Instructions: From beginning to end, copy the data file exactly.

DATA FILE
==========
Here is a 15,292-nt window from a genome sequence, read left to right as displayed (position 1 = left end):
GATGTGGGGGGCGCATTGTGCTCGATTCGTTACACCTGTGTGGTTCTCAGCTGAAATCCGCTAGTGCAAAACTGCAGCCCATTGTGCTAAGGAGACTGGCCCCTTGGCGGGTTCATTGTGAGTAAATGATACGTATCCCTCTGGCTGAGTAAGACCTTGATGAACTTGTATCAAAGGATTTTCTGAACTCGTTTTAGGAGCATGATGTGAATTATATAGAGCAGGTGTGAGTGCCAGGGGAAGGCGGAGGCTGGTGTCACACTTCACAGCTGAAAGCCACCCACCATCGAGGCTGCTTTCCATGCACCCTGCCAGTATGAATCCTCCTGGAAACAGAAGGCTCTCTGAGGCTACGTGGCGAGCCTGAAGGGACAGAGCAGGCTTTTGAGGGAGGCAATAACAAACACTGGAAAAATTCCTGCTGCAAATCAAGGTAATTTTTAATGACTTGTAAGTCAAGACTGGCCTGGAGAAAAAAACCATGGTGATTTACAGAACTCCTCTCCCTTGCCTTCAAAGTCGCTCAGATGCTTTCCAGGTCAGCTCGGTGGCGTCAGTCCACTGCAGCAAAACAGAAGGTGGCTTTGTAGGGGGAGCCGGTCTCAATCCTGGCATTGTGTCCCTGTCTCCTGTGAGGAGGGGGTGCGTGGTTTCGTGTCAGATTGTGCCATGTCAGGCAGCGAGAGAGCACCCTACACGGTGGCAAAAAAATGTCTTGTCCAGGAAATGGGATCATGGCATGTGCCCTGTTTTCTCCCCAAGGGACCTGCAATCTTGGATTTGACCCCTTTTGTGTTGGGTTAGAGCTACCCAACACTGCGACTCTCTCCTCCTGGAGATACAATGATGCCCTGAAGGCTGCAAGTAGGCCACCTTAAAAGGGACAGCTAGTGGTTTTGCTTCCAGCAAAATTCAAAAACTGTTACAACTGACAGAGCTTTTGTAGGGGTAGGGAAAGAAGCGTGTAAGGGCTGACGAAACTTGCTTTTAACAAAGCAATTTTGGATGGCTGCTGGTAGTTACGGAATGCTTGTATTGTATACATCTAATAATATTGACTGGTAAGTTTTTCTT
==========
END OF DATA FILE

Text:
Here is a 15,292-nt window from a genome sequence, read left to right as displayed (position 1 = left end):
GATGTGGGGGGCGCATTGTGCTCGATTCGTTACACCTGTGTGGTTCTCAGCTGAAATCCGCTAGTGCAAAACTGCAGCCCATTGTGCTAAGGAGACTGGCCCCTTGGCGGGTTCATTGTGAGTAAATGATACGTATCCCTCTGGCTGAGTAAGACCTTGATGAACTTGTATCAAAGGATTTTCTGAACTCGTTTTAGGAGCATGATGTGAATTATATAGAGCAGGTGTGAGTGCCAGGGGAAGGCGGAGGCTGGTGTCACACTTCACAGCTGAAAGCCACCCACCATCGAGGCTGCTTTCCATGCACCCTGCCAGTATGAATCCTCCTGGAAACAGAAGGCTCTCTGAGGCTACGTGGCGAGCCTGAAGGGACAGAGCAGGCTTTTGAGGGAGGCAATAACAAACACTGGAAAAATTCCTGCTGCAAATCAAGGTAATTTTTAATGACTTGTAAGTCAAGACTGGCCTGGAGAAAAAAACCATGGTGATTTACAGAACTCCTCTCCCTTGCCTTCAAAGTCGCTCAGATGCTTTCCAGGTCAGCTCGGTGGCGTCAGTCCACTGCAGCAAAACAGAAGGTGGCTTTGTAGGGGGAGCCGGTCTCAATCCTGGCATTGTGTCCCTGTCTCCTGTGAGGAGGGGGTGCGTGGTTTCGTGTCAGATTGTGCCATGTCAGGCAGCGAGAGAGCACCCTACACGGTGGCAAAAAAATGTCTTGTCCAGGAAATGGGATCATGGCATGTGCCCTGTTTTCTCCCCAAGGGACCTGCAATCTTGGATTTGACCCCTTTTGTGTTGGGTTAGAGCTACCCAACACTGCGACTCTCTCCTCCTGGAGATACAATGATGCCCTGAAGGCTGCAAGTAGGCCACCTTAAAAGGGACAGCTAGTGGTTTTGCTTCCAGCAAAATTCAAAAACTGTTACAACTGACAGAGCTTTTGTAGGGGTAGGGAAAGAAGCGTGTAAGGGCTGACGAAACTTGCTTTTAACAAAGCAATTTTGGATGGCTGCTGGTAGTTACGGAATGCTTGTATTGTATACATCTAATAATATTGACTGGTAAGTTTTTCTT